He also brought Red Hot Chili Peppers' drummer to help. You didn't know him either? "Yeah, I didn't know who Chad Smith was [laughs]. Once he started playing I was very aware of how good he was. It was good though because it allowed me to get on with what I do. They played around me rather than me play around them. It's my record after all."
So you'll go back to the US to finish the record? "Yeah, the place where we record Shangri-La has a very peaceful atmosphere, you feel away from civilisation. It's an inspiring place to write. I also did some demos at Sun Studios which was pretty cool. It's a bit crazy. I don't know how people will perceive the next record or how they're going to take it but it's just about putting records out there. Whether people like them or not is for them to decide, I'm just the person who writes the songs."
Well as long as you don't come back referring to yourself in the third person... "Definitely not!"
How do you feel the album is going? "It sounds like it's matured and progressed a bit more, but I'm 19 so I don't want it to mature too much. I want to emulate what I did with the first record but at the same time I want it to be better. There'll be some more upbeat songs, I want to keep the acoustic side of what I do and then there'll be a bit of electric too."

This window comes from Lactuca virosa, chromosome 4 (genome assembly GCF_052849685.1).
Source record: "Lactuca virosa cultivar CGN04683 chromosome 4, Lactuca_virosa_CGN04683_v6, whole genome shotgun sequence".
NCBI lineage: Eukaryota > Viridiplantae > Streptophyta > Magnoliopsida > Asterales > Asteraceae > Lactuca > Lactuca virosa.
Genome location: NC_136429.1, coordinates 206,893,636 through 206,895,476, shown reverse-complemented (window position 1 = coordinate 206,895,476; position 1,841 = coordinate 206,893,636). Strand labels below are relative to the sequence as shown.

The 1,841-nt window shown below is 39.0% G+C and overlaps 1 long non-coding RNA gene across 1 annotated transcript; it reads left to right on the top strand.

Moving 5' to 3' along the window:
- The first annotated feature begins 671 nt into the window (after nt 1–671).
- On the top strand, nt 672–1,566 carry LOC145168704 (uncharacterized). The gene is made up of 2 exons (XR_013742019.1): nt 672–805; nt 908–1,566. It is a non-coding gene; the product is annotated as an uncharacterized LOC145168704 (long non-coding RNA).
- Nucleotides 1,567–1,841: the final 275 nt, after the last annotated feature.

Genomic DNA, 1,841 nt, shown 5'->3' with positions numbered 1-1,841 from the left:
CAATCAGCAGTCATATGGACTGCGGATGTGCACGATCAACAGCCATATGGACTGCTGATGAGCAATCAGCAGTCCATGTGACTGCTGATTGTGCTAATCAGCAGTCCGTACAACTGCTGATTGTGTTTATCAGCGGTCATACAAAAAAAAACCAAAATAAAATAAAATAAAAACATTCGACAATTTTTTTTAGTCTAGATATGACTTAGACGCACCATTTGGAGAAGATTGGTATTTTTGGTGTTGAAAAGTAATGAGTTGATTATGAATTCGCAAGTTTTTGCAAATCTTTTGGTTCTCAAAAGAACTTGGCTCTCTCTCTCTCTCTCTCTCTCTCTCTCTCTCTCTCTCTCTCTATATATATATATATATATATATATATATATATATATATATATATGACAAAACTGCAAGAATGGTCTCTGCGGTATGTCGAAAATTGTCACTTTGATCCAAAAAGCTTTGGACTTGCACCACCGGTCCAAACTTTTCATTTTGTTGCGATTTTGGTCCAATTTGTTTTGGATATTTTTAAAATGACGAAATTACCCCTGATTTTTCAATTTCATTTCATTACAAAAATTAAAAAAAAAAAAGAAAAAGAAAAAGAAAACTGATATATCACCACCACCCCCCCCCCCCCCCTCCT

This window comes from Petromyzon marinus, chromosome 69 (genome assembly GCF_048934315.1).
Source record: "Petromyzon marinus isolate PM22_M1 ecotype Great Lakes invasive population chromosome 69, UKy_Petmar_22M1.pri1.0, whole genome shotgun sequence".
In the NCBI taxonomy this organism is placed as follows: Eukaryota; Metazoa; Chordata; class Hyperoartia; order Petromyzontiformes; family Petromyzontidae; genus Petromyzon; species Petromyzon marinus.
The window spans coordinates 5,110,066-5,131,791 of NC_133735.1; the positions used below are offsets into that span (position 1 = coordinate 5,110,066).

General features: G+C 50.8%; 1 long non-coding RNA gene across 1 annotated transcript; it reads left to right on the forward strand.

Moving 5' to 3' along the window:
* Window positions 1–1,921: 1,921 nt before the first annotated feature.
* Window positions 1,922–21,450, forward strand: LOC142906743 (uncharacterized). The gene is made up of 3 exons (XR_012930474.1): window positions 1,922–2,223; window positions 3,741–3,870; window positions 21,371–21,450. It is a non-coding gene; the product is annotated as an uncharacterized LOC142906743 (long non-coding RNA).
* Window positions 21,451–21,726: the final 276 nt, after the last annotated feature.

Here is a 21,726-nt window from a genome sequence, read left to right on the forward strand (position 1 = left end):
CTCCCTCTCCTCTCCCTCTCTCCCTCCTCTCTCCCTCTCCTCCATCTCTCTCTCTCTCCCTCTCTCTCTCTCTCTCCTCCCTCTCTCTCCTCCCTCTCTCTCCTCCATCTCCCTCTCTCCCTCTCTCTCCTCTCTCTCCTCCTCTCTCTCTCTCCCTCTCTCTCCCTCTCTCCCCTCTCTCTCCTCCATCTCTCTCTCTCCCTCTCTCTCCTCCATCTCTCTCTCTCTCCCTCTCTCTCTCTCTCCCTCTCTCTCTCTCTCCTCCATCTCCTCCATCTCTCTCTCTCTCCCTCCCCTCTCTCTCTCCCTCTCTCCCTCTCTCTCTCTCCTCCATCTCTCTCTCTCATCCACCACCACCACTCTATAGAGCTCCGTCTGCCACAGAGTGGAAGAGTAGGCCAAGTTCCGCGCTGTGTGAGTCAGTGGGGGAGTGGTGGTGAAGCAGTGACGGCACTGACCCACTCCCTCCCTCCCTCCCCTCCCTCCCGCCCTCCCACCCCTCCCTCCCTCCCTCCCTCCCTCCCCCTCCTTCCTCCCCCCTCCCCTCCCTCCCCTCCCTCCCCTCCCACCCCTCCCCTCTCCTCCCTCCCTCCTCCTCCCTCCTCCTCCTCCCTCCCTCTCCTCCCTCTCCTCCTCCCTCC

We have noticed the odd guitar solo is creeping in live. "Yeah, they're creeping in. I try not to go longer than 30 seconds. I enjoy soloing but I've got to balance it out so it's enjoyable for me as it is for the people watching. I can't go OTT." [laughs]
Finally, do you still speak to you friends from home? What do they make of what's happened to you over the last year? "It is a bit strange but I still speak to them. I went back the other day and it's weird, I know Clifton better than anywhere but I've not been there for such a long time. I went to see my friends and my best mate was telling me he's now doing the night shift in Boots or whatever. It makes you feel a bit guilty in a way, but what can you do? If I do well enough I can sort them out with a job in the future. They're very supportive of what I do. They could easily be bitter about it, but they're not." Paul Stokes @Stokesie
For more head to Jakebugg.com.